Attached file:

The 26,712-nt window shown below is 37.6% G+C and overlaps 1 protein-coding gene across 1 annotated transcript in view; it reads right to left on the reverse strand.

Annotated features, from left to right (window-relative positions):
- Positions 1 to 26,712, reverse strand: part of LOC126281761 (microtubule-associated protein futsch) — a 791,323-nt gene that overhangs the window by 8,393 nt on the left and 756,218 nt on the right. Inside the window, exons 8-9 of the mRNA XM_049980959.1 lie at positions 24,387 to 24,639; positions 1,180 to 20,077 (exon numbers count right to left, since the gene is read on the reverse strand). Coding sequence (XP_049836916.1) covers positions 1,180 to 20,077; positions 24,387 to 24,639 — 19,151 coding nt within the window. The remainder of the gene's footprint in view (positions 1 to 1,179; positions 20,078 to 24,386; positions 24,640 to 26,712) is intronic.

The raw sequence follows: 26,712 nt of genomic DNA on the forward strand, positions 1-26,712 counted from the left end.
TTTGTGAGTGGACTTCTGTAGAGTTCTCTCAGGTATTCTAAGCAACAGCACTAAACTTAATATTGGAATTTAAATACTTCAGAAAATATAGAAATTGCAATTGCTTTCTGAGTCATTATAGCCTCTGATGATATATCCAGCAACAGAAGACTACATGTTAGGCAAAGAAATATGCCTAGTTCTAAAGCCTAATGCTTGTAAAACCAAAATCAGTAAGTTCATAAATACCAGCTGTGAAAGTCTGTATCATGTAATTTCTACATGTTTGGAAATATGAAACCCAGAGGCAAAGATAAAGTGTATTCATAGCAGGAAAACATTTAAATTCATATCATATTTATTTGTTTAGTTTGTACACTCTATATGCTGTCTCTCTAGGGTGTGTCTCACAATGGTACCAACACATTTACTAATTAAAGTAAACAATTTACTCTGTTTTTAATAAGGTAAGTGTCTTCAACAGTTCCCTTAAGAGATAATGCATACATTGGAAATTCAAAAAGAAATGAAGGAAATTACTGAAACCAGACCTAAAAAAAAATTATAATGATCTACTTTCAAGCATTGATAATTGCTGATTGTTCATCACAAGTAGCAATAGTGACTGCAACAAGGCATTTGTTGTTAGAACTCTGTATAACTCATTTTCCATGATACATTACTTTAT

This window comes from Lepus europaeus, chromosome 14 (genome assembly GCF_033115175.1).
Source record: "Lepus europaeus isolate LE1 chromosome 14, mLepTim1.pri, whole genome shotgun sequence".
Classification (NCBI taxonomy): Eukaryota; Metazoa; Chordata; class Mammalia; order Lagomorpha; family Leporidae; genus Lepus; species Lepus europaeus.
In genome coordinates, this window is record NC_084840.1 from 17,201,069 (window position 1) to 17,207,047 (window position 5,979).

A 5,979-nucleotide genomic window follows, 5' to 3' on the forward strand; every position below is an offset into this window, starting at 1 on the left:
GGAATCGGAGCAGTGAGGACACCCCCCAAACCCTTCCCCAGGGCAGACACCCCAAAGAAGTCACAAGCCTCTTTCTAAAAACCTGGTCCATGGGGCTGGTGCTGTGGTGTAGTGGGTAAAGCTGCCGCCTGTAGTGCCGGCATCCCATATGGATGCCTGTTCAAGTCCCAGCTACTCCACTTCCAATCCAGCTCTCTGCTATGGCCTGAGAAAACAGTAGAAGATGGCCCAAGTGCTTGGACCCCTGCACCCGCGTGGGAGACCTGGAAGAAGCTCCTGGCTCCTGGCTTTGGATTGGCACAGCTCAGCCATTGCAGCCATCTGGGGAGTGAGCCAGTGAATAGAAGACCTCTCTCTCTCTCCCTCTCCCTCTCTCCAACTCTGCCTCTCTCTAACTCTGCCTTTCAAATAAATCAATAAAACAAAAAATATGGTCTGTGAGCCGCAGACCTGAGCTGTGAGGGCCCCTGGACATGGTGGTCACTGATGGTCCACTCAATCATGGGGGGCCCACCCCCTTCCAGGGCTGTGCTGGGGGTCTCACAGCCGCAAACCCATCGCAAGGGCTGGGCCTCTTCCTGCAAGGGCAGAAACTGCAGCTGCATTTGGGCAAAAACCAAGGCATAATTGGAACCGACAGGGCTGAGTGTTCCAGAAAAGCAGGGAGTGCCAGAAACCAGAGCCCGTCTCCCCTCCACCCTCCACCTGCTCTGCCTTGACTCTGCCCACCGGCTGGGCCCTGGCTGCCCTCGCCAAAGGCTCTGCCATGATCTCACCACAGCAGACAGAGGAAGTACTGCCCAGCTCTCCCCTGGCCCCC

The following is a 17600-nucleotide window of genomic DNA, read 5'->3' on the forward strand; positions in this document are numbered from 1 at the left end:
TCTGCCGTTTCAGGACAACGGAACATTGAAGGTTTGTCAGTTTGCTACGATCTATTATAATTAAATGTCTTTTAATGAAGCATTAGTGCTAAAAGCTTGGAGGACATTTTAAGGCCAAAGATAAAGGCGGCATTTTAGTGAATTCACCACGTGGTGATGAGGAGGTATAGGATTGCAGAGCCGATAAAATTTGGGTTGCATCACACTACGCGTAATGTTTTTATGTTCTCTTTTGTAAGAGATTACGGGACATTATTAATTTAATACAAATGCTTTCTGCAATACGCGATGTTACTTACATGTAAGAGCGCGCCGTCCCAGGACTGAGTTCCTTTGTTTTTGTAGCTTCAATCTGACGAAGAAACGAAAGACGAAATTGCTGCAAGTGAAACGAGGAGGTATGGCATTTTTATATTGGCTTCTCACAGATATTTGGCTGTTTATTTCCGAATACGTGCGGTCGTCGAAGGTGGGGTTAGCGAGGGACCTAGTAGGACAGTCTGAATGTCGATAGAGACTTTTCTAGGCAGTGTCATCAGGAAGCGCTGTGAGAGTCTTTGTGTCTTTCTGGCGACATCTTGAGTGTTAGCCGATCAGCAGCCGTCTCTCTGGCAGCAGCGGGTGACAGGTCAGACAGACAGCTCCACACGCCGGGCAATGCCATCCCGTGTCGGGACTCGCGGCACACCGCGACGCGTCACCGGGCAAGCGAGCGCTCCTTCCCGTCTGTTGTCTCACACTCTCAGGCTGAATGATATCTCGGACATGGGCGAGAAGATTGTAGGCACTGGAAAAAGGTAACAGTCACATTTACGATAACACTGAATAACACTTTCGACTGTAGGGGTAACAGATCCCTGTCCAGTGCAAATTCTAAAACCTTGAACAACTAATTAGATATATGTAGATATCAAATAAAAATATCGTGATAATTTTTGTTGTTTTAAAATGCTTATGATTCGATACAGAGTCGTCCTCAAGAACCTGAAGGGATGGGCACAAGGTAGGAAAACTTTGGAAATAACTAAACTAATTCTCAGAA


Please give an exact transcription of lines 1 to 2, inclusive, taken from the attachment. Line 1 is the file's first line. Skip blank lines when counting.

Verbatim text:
The 26,712-nt window shown below is 37.6% G+C and overlaps 1 protein-coding gene across 1 annotated transcript in view; it reads right to left on the reverse strand.

Annotated features, from left to right (window-relative positions):